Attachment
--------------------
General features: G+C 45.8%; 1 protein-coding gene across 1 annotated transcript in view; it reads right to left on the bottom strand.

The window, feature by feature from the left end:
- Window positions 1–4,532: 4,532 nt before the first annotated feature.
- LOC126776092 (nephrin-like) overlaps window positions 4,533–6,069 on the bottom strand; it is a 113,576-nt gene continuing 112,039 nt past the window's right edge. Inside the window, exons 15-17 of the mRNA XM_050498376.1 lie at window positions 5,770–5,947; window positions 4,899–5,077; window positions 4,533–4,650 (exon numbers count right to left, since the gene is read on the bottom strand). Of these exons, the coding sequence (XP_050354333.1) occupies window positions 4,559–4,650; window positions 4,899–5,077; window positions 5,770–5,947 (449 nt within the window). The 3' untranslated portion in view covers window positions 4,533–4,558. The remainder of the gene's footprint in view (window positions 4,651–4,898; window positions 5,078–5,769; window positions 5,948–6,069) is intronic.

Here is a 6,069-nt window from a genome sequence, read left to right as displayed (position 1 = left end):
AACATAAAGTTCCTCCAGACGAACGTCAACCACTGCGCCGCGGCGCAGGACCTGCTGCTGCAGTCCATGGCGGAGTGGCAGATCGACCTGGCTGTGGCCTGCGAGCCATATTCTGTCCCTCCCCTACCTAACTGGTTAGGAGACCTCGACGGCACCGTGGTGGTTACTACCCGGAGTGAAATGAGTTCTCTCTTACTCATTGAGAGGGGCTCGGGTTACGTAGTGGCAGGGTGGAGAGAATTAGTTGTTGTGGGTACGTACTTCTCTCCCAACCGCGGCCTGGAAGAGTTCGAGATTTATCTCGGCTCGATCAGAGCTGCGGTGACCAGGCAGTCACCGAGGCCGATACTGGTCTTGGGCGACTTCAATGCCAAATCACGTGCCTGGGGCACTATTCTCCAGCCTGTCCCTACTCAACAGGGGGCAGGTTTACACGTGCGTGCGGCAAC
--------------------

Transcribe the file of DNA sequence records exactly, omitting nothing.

General features: G+C 45.8%; 1 protein-coding gene across 1 annotated transcript in view; it reads right to left on the bottom strand.

The window, feature by feature from the left end:
- Window positions 1–4,532: 4,532 nt before the first annotated feature.
- LOC126776092 (nephrin-like) overlaps window positions 4,533–6,069 on the bottom strand; it is a 113,576-nt gene continuing 112,039 nt past the window's right edge. Inside the window, exons 15-17 of the mRNA XM_050498376.1 lie at window positions 5,770–5,947; window positions 4,899–5,077; window positions 4,533–4,650 (exon numbers count right to left, since the gene is read on the bottom strand). Of these exons, the coding sequence (XP_050354333.1) occupies window positions 4,559–4,650; window positions 4,899–5,077; window positions 5,770–5,947 (449 nt within the window). The 3' untranslated portion in view covers window positions 4,533–4,558. The remainder of the gene's footprint in view (window positions 4,651–4,898; window positions 5,078–5,769; window positions 5,948–6,069) is intronic.

Here is a 6,069-nt window from a genome sequence, read left to right as displayed (position 1 = left end):
AACATAAAGTTCCTCCAGACGAACGTCAACCACTGCGCCGCGGCGCAGGACCTGCTGCTGCAGTCCATGGCGGAGTGGCAGATCGACCTGGCTGTGGCCTGCGAGCCATATTCTGTCCCTCCCCTACCTAACTGGTTAGGAGACCTCGACGGCACCGTGGTGGTTACTACCCGGAGTGAAATGAGTTCTCTCTTACTCATTGAGAGGGGCTCGGGTTACGTAGTGGCAGGGTGGAGAGAATTAGTTGTTGTGGGTACGTACTTCTCTCCCAACCGCGGCCTGGAAGAGTTCGAGATTTATCTCGGCTCGATCAGAGCTGCGGTGACCAGGCAGTCACCGAGGCCGATACTGGTCTTGGGCGACTTCAATGCCAAATCACGTGCCTGGGGCACTATTCTCCAGCCTGTCCCTACTCAACAGGGGGCAGGTTTACACGTGCGTGCGGCAAC